In our ongoing feature Between the Sheets, TrunkSpace picks the imaginative brains of authors to break down what it takes to create the various worlds and characters they breathe life into via the tools of their trade… sheets of paper. While technology continues to advance and change the pop culture landscape, the written word has remained one of the most consistent and imaginative art forms.
This time out we’re chatting with author Amy Poeppel about her new novel “Limelight,” how she tapped into her own NYC theatrical experience to tell the story, and why her ideal writing conditions involve a sleeping dog by her side.
TrunkSpace: Your new book “Limelight” was released yesterday. As you gear up to release new material to the world, what emotions do you juggle with? Is it difficult putting so much of yourself into something and then giving it to the world?
Poeppel: It is a thrill to have “Limelight” heading out in the world! This book is a combination of my three biggest passions: parenting, New York City, and Broadway theater. I wanted to write a story that captures the highs and lows of all three.
Publishing a novel is nerve-wracking to be sure. But as someone coming to this career later in life, I’m mostly feeling grateful.
TrunkSpace: You’ve worked as a stage actress. How much of your own experiences and behind-the-scenes insight went into not only crafting the world your characters inhabit, but their individual POVs as well?
Poeppel: My background as an actress definitely helped in crafting the scenes in “Limelight.” I wanted theater to be the backdrop, so I wrote a book in which a teen-idol named Carter, known for his partying and bad behavior, is cast in a new musical on Broadway, along with the distinguished Tony Award winner Kevin Kline. In order to write about what Carter experiences in rehearsals and on stage, I drew on my own involvement in ensemble productions.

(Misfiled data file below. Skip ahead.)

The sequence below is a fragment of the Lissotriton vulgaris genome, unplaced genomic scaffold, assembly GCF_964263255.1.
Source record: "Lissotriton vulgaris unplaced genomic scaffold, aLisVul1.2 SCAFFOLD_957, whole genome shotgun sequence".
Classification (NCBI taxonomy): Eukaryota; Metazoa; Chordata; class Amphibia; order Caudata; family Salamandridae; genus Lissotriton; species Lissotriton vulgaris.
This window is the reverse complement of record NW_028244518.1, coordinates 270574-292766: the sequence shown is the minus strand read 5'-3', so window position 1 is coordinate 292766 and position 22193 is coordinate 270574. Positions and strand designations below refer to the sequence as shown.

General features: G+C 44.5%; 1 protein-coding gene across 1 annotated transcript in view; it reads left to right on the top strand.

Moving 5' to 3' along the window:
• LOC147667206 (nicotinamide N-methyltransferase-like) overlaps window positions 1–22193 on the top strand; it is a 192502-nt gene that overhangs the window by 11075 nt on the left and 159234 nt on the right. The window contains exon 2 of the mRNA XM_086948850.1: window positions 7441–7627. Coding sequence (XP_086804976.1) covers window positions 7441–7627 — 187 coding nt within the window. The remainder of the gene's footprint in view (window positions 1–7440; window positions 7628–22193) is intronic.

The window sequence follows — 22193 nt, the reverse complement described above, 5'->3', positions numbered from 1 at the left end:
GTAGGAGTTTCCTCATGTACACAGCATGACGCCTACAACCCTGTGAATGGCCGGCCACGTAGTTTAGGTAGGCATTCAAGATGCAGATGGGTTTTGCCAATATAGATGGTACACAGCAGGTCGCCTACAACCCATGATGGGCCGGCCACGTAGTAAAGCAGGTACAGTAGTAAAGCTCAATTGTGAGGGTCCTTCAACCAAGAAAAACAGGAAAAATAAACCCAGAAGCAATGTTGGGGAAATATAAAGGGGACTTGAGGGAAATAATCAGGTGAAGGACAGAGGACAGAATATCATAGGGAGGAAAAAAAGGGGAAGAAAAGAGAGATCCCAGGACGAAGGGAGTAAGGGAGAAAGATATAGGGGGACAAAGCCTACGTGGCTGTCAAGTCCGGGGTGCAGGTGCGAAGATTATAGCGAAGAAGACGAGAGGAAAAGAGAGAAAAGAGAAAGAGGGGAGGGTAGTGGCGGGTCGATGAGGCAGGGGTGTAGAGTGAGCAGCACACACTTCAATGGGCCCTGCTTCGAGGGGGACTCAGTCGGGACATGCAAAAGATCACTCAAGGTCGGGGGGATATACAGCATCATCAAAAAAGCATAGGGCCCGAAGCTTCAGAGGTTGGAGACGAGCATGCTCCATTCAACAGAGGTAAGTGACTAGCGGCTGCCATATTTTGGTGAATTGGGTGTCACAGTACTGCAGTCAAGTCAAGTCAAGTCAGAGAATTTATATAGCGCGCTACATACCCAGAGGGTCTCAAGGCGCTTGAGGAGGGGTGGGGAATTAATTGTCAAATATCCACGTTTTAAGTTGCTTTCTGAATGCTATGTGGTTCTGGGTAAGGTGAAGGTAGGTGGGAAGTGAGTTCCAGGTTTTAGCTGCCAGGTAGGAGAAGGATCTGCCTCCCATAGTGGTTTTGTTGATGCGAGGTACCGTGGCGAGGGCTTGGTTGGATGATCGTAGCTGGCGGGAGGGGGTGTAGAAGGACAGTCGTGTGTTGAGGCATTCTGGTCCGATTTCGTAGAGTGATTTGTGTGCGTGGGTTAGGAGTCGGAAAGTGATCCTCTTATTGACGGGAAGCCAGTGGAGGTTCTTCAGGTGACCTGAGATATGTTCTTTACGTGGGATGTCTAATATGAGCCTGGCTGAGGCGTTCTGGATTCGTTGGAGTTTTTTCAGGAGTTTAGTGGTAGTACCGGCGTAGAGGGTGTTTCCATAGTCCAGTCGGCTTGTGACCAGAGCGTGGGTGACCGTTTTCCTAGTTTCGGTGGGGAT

The time I spent acting was formative in my understanding of character and motivation, but also of my love of theater more generally. I learned about cast dynamics, backstage etiquette, rehearsal stress, and onstage jitters. I often write in script format, as if I were writing a play. I love to hear the dialogue first and then later rewrite it as prose.
TrunkSpace: Which character in the book do you most identify with and why?
Poeppel: I identify with my protagonist Allison, who becomes the personal assistant to Carter, the bratty pop-star. Like Allison, I am a New York City transplant, and I went through the challenge of raising kids in this wonderful, crazy city. And also like Allison, I rarely cook in my tiny apartment kitchen, and I always remember to keep my sense of humor.
TrunkSpace: Humor is always an ingredient you use within your writing. Is it a balancing act finding the right amount of funny to sprinkle in? With something like “Limelight,” did you step back at any point and decide if you needed more or less throughout the course of the novel?
Poeppel: I definitely like to make readers laugh, just as I enjoy reading the work of comedic writers, like Barbara Pym, Nora Ephron, Tom Robbins, Maria Semple, Mindy Kaling, and Douglas Adams. Recognizing the absurdity in life, in our own behavior, and even in difficult situations, is how I get through the day! Having said that, I also want my books to have substance and feeling to go along with the humor.
TrunkSpace: As you look back at the work, what are you most proud of when it comes to “Limelight?”